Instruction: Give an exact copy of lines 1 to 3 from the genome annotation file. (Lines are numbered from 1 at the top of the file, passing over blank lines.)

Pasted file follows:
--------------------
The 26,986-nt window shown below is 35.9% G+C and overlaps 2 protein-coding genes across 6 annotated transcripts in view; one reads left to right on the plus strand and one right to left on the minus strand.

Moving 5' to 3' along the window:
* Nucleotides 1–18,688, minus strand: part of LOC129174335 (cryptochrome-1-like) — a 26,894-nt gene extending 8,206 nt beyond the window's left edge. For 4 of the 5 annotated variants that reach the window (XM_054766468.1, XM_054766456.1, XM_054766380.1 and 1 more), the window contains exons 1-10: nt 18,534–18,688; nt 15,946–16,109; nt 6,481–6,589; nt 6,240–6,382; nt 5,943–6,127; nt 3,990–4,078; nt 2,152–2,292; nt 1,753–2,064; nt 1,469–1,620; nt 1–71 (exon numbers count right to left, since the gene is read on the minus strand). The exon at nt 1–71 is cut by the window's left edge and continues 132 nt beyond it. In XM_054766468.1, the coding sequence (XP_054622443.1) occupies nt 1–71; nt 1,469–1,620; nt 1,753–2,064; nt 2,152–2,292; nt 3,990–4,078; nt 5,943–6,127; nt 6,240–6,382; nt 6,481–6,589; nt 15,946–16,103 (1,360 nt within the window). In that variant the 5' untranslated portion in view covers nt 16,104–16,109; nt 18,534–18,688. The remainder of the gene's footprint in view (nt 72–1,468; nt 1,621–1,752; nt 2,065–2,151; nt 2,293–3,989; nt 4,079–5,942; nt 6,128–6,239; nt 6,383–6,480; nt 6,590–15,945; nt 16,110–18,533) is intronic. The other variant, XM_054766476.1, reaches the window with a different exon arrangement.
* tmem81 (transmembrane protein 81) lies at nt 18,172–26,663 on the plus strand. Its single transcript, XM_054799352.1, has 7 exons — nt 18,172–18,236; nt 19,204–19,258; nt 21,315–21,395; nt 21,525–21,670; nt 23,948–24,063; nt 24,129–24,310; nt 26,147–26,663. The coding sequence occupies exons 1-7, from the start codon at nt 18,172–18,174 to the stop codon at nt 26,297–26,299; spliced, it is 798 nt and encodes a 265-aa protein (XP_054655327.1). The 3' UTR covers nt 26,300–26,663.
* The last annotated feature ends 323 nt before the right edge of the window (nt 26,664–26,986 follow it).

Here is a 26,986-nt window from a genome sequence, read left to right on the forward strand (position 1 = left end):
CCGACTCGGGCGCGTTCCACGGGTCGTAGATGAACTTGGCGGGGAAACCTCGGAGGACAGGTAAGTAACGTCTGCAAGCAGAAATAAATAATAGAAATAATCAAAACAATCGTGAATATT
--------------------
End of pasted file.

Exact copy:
The 26,986-nt window shown below is 35.9% G+C and overlaps 2 protein-coding genes across 6 annotated transcripts in view; one reads left to right on the plus strand and one right to left on the minus strand.

Moving 5' to 3' along the window:
* Nucleotides 1–18,688, minus strand: part of LOC129174335 (cryptochrome-1-like) — a 26,894-nt gene extending 8,206 nt beyond the window's left edge. For 4 of the 5 annotated variants that reach the window (XM_054766468.1, XM_054766456.1, XM_054766380.1 and 1 more), the window contains exons 1-10: nt 18,534–18,688; nt 15,946–16,109; nt 6,481–6,589; nt 6,240–6,382; nt 5,943–6,127; nt 3,990–4,078; nt 2,152–2,292; nt 1,753–2,064; nt 1,469–1,620; nt 1–71 (exon numbers count right to left, since the gene is read on the minus strand). The exon at nt 1–71 is cut by the window's left edge and continues 132 nt beyond it. In XM_054766468.1, the coding sequence (XP_054622443.1) occupies nt 1–71; nt 1,469–1,620; nt 1,753–2,064; nt 2,152–2,292; nt 3,990–4,078; nt 5,943–6,127; nt 6,240–6,382; nt 6,481–6,589; nt 15,946–16,103 (1,360 nt within the window). In that variant the 5' untranslated portion in view covers nt 16,104–16,109; nt 18,534–18,688. The remainder of the gene's footprint in view (nt 72–1,468; nt 1,621–1,752; nt 2,065–2,151; nt 2,293–3,989; nt 4,079–5,942; nt 6,128–6,239; nt 6,383–6,480; nt 6,590–15,945; nt 16,110–18,533) is intronic. The other variant, XM_054766476.1, reaches the window with a different exon arrangement.